How to Get a College Loan Despite Bad Credit

If you’re in need of a college loan for you child and you have bad credit, this might be the most important information you read all week.

If you have bad credit you may think it’s impossible to help your children meet their education finance needs.

There are some loans you may be eligible for even with bad credit, and there are several ways that you may not have to get involved in the loan process at all.

In fact here are 5 ways your child can secure financing for their college education.

Step One

Do your homework.  Neither the Stafford nor Perkins loans require a credit check at this time.  These are federal loans for traditional students.

Step Two

Perhaps the most important step in securing student loans is to complete the FAFSA, Free Application for Federal Student Aid.  The FAFSA is the gatekeeper of sorts to federal student assistance.  The FAFSA will put you on track not only to receive loans, but it will also help your child secure grant money if applicable.  And, some states use information that you put on the FAFSA to determine your eligibility to state assistance.  You’ll need your  income tax returns to complete the FAFSA.  If your child worked, you’ll need theirs, too.

Step Three

Apply for the Stafford loan.  Stafford loans are either subsidized or unsubsidized, depending on who pays the interest while you’re child is a student.  A Subsidized Stafford loan is for needy students, so if you have low-income and no credit or a cosigner, you will likely succeed in getting this loan. While the amount awarded in a Stafford Loan is small, it is a starting point.

Step Four

Apply for the Perkins loan, another federally-funded student loan.  Perkins loans are usually designated for students who show the greatest financial need. The Perkins loan has a 5% interest rate and longer payback terms than the Stafford loan.

Step Five

If you are a non-traditional student, you may have a few more options available to you. While you still may only qualify for Stafford loans and Perkins loans, there are many scholarships and grants available for students returning to college to pursue degrees.

Private College Loans

Student loans that are obtained from private sources, such as banks or credit unions, generally do require a cosigner. However, if your child has very good credit then they may be able to obtain one without a cosigner.
It is more than possible to obtain student loans without a cosigner – in fact, it is highly likely that your child can. Federal student aid is available to almost anybody to make college more affordable, and no cosigner is necessary.
Getting additional funding through private loan options can prove to be more of an obstacle. These types of loans almost always require a co-signer. And if your credit is less than stellar, you will get hit with higher rates.  Or possibly even denied.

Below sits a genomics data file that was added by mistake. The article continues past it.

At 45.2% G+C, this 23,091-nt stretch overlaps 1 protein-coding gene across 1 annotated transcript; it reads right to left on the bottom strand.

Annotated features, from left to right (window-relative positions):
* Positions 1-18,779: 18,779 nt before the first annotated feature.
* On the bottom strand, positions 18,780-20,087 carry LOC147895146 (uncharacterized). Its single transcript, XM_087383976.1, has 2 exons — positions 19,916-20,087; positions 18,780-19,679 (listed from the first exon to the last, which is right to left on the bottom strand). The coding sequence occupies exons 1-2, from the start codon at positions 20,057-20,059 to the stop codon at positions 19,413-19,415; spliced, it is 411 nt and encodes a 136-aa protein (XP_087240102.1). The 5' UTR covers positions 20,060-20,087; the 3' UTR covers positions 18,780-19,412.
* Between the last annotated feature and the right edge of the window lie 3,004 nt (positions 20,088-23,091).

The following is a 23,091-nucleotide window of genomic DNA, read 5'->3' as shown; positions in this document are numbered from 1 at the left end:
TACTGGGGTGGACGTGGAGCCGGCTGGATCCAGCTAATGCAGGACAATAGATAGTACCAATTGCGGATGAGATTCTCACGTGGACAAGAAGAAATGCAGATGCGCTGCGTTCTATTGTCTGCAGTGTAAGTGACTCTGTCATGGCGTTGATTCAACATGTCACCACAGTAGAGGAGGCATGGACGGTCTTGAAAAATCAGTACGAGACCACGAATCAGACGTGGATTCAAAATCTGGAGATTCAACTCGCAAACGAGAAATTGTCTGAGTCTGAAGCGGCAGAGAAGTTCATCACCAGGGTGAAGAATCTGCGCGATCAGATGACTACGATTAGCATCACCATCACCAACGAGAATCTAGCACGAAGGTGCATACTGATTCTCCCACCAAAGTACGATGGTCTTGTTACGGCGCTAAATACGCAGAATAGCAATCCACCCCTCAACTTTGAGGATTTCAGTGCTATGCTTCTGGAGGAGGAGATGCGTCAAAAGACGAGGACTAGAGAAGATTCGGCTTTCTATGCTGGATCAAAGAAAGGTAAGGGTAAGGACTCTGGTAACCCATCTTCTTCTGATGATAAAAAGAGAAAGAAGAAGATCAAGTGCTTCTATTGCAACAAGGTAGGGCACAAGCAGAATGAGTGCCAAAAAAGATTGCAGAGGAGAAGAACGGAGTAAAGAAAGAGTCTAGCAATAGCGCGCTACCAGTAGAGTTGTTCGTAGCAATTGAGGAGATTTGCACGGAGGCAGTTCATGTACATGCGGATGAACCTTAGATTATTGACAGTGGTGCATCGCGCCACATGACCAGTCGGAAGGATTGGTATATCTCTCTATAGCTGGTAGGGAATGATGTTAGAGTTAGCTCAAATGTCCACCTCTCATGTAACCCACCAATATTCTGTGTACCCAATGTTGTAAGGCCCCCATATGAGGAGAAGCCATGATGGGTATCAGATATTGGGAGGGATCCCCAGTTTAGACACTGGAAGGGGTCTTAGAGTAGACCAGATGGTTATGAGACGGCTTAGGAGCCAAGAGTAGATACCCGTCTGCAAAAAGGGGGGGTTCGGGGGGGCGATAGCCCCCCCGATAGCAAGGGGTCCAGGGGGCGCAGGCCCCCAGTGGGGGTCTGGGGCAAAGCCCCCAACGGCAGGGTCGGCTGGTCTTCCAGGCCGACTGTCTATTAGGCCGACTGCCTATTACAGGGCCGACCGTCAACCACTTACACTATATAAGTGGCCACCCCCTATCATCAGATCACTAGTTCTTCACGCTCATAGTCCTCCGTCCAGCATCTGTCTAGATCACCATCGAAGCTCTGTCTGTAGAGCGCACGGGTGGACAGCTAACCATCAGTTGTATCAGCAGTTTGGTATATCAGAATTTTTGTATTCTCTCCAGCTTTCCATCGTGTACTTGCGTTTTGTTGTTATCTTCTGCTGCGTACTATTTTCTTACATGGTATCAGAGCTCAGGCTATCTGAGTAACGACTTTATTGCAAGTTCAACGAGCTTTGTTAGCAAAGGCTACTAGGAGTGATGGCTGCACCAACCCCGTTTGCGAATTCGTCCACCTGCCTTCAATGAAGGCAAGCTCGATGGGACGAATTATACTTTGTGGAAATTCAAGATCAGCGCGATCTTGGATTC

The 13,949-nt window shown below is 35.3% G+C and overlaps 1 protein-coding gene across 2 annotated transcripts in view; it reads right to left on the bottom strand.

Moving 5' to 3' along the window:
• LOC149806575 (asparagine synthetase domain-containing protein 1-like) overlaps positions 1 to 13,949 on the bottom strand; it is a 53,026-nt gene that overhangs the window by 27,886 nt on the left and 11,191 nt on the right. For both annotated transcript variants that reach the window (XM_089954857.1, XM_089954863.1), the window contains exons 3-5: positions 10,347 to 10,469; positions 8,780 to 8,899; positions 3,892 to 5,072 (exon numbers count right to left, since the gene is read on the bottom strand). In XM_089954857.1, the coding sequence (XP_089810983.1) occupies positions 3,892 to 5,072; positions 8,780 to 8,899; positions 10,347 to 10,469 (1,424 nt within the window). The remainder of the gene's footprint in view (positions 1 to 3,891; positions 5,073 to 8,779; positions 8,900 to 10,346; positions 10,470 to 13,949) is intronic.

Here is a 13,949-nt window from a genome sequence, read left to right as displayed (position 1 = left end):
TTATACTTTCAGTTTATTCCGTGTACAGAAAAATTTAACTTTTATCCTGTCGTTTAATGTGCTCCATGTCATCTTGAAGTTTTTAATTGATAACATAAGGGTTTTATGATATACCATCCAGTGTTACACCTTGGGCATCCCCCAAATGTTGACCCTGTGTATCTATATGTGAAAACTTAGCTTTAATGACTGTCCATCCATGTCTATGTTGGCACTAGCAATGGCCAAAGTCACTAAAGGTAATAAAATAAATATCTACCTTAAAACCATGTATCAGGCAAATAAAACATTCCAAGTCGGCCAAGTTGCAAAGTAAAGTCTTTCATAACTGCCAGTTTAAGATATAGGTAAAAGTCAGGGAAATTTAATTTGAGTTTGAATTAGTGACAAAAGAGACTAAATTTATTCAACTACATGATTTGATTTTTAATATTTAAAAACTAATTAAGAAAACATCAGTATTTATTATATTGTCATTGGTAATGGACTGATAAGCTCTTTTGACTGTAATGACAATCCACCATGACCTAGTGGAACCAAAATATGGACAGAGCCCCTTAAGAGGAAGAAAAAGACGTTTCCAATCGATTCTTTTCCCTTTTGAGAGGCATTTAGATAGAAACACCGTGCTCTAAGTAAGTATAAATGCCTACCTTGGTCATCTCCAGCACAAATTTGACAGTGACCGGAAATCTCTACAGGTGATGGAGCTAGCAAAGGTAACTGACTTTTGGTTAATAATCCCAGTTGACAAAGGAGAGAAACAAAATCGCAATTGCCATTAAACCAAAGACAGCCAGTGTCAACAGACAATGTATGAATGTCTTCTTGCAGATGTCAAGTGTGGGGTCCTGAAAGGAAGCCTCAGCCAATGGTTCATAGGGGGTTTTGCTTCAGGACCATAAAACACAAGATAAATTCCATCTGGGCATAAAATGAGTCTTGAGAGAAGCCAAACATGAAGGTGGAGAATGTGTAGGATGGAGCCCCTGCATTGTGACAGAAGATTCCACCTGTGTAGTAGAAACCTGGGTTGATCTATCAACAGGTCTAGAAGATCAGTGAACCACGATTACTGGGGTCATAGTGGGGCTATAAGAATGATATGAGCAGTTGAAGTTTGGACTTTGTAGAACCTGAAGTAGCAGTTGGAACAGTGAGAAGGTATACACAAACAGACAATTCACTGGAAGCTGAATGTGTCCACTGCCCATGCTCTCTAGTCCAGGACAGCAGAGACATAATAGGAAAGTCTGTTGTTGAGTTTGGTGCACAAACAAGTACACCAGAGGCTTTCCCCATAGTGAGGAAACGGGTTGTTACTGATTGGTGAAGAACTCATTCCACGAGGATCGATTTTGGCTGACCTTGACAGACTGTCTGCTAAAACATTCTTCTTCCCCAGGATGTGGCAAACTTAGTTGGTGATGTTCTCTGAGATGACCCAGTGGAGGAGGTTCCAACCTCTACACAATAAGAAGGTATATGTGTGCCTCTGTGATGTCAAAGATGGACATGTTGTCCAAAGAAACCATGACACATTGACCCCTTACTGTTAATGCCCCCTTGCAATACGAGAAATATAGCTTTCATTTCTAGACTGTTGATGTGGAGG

Until next time,

Scott Weingold
Publisher, CollegeMadeSimple.com

 

Related Articles:

5 Tips on Paying for College if You Don’t Get Enough Financial Aid

FAFSA Frequently Asked Questions: Loans, Student Aid Reports and Divorce

Recent Changes in Student Loans: “Losing the Middleman”

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Editor's Note: Scott Weingold has been ranked the #1 “College Financial Aid Expert Worth Knowing About” in the entire country by CollegeStats.org.  He has co-authored the book, “The Real Secret To Paying For College. The Insider’s Guide To Sending Your Child To College – Without Spending Your Life’s Savings.” Scott also publishes a popular free online newsletter, “College Funding Made Simple" which reveals insider’s tips, methods, and strategies for beating the high cost of college.

Scott is the co-founder and a principal of the widely renown College Planning Network, LLC – the nation’s largest and most reputable college admissions and financial aid planning firm. CPN is a proud member of the Better Business Bureau, the National Association of College Funding Advisors, the National Association for College Admission Counseling, the National Association of Student Financial Aid Administrators and the Student Affairs Administrators in Higher Education.

Scott, along with his college funding advisory team, helps thousands of families throughout the country with their college planning needs and offers a series of free educational webinars and workshops on “How To Pay For College Without Going Broke In The Process!” He's been featured or mentioned in The Philadelphia Inquirer, Yahoo News, TheStreet.com, Voice America with Ron Adams, Crains Cleveland Business, and on Cleveland Connection with James McIntyre.  Scott has published numerous articles and is a professional speaker who has addressed thousands of audiences online and offline throughout the United States.  His actionable insights and candid, open approach have earned him & his team numerous media interviews, citations, and speaking opportunities, and his free online video workshop is one of the Internet’s most widely viewed pieces in the college funding space.